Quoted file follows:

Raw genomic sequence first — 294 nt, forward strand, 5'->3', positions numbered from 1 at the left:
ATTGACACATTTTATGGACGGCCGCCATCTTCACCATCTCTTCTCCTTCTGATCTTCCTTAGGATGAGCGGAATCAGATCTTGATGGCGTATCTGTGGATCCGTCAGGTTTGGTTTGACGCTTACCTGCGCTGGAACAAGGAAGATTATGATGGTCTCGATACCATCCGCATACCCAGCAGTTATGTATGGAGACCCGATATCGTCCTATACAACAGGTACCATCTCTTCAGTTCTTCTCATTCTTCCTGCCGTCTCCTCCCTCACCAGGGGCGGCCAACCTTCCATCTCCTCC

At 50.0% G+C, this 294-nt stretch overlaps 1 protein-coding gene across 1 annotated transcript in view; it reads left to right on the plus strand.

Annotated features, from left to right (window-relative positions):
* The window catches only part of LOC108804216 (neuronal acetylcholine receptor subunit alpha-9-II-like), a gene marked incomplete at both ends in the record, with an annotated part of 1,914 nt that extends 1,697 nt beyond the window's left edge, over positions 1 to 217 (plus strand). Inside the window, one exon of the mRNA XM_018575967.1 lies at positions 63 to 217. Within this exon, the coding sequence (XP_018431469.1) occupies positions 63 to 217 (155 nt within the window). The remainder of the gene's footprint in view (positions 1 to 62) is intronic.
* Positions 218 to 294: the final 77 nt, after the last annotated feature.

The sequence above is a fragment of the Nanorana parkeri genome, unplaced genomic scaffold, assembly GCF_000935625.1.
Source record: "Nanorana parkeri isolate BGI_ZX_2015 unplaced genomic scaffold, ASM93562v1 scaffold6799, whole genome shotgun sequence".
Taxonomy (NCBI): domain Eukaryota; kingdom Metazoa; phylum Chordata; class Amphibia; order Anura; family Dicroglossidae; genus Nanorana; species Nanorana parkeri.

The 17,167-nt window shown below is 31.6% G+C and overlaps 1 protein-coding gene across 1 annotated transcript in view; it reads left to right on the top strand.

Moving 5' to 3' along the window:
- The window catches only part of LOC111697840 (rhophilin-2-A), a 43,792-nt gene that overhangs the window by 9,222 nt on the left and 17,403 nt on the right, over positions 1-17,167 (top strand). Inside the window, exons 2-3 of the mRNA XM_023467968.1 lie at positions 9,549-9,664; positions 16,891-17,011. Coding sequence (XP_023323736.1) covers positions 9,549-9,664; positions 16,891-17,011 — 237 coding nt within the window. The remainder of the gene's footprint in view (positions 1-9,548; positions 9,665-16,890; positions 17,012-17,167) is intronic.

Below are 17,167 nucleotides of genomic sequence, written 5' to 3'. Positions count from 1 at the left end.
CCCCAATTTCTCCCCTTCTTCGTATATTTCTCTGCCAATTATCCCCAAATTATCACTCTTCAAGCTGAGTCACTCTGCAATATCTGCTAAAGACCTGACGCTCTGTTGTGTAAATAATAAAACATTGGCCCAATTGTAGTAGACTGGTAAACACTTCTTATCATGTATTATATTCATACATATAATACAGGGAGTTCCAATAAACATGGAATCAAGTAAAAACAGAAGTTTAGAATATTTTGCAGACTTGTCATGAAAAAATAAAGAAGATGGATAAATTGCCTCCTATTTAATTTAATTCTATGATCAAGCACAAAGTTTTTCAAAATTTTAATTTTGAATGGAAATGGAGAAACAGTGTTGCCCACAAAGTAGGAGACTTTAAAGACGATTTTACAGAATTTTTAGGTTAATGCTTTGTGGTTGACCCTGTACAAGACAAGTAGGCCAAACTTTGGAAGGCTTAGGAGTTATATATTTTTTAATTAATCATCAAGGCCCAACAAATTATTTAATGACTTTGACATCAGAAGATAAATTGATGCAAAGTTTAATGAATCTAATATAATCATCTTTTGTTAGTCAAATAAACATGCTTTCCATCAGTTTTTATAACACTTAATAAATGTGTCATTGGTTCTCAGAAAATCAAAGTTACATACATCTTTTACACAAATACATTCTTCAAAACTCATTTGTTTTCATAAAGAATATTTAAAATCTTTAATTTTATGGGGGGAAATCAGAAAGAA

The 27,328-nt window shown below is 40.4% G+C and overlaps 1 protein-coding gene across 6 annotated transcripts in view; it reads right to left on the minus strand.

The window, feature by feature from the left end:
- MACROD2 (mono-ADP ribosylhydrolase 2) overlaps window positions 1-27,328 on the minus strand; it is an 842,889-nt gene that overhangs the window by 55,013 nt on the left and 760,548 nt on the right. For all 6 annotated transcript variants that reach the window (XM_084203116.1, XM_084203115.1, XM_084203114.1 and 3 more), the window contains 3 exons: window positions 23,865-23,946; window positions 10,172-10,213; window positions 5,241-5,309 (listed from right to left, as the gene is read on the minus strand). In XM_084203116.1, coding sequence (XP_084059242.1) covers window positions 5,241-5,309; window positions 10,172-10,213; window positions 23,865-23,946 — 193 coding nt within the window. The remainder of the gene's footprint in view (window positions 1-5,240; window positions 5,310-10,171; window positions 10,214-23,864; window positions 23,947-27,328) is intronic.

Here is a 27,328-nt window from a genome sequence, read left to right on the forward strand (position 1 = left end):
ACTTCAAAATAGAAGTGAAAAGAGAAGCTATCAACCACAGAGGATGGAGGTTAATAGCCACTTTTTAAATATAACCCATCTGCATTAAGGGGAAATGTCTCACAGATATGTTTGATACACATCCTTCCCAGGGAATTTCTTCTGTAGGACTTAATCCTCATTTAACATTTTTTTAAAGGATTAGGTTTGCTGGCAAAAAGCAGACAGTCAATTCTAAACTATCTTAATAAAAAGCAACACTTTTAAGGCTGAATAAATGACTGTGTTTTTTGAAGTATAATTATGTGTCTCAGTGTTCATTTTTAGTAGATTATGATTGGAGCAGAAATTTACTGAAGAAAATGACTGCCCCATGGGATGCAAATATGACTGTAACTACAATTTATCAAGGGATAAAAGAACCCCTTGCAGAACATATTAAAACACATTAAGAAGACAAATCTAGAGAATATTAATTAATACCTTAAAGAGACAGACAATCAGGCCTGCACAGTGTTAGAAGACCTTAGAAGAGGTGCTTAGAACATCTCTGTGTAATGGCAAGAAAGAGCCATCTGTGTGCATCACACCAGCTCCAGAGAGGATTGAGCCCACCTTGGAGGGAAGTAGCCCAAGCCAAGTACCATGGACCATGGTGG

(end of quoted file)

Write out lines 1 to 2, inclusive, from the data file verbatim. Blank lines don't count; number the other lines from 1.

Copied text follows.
Raw genomic sequence first — 294 nt, forward strand, 5'->3', positions numbered from 1 at the left:
ATTGACACATTTTATGGACGGCCGCCATCTTCACCATCTCTTCTCCTTCTGATCTTCCTTAGGATGAGCGGAATCAGATCTTGATGGCGTATCTGTGGATCCGTCAGGTTTGGTTTGACGCTTACCTGCGCTGGAACAAGGAAGATTATGATGGTCTCGATACCATCCGCATACCCAGCAGTTATGTATGGAGACCCGATATCGTCCTATACAACAGGTACCATCTCTTCAGTTCTTCTCATTCTTCCTGCCGTCTCCTCCCTCACCAGGGGCGGCCAACCTTCCATCTCCTCC